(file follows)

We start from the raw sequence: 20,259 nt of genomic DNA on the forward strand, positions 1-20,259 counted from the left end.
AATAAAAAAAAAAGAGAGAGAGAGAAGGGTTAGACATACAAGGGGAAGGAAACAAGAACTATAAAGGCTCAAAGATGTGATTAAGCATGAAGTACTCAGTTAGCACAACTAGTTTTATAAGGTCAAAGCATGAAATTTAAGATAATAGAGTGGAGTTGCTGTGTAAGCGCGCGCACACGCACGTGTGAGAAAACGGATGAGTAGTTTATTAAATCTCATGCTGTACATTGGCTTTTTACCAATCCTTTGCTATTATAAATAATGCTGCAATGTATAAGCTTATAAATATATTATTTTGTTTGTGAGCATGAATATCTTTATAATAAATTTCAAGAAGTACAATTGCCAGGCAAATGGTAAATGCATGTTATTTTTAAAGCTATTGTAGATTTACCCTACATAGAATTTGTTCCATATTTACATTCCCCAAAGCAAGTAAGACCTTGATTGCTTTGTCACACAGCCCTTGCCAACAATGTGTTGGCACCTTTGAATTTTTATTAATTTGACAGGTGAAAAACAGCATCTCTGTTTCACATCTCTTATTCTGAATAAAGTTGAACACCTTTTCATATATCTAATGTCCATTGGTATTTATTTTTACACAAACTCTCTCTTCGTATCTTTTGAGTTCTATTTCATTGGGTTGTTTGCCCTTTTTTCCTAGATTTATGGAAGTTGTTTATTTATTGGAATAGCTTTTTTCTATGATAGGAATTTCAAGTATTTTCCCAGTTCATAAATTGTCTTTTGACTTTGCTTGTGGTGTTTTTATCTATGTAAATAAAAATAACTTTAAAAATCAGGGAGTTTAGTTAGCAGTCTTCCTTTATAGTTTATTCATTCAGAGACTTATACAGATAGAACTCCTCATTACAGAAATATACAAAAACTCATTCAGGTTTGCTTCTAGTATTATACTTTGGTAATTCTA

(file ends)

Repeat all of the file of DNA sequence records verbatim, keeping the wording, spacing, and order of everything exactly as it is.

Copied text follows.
We start from the raw sequence: 20,259 nt of genomic DNA on the forward strand, positions 1-20,259 counted from the left end.
AATAAAAAAAAAAGAGAGAGAGAGAAGGGTTAGACATACAAGGGGAAGGAAACAAGAACTATAAAGGCTCAAAGATGTGATTAAGCATGAAGTACTCAGTTAGCACAACTAGTTTTATAAGGTCAAAGCATGAAATTTAAGATAATAGAGTGGAGTTGCTGTGTAAGCGCGCGCACACGCACGTGTGAGAAAACGGATGAGTAGTTTATTAAATCTCATGCTGTACATTGGCTTTTTACCAATCCTTTGCTATTATAAATAATGCTGCAATGTATAAGCTTATAAATATATTATTTTGTTTGTGAGCATGAATATCTTTATAATAAATTTCAAGAAGTACAATTGCCAGGCAAATGGTAAATGCATGTTATTTTTAAAGCTATTGTAGATTTACCCTACATAGAATTTGTTCCATATTTACATTCCCCAAAGCAAGTAAGACCTTGATTGCTTTGTCACACAGCCCTTGCCAACAATGTGTTGGCACCTTTGAATTTTTATTAATTTGACAGGTGAAAAACAGCATCTCTGTTTCACATCTCTTATTCTGAATAAAGTTGAACACCTTTTCATATATCTAATGTCCATTGGTATTTATTTTTACACAAACTCTCTCTTCGTATCTTTTGAGTTCTATTTCATTGGGTTGTTTGCCCTTTTTTCCTAGATTTATGGAAGTTGTTTATTTATTGGAATAGCTTTTTTCTATGATAGGAATTTCAAGTATTTTCCCAGTTCATAAATTGTCTTTTGACTTTGCTTGTGGTGTTTTTATCTATGTAAATAAAAATAACTTTAAAAATCAGGGAGTTTAGTTAGCAGTCTTCCTTTATAGTTTATTCATTCAGAGACTTATACAGATAGAACTCCTCATTACAGAAATATACAAAAACTCATTCAGGTTTGCTTCTAGTATTATACTTTGGTAATTCTA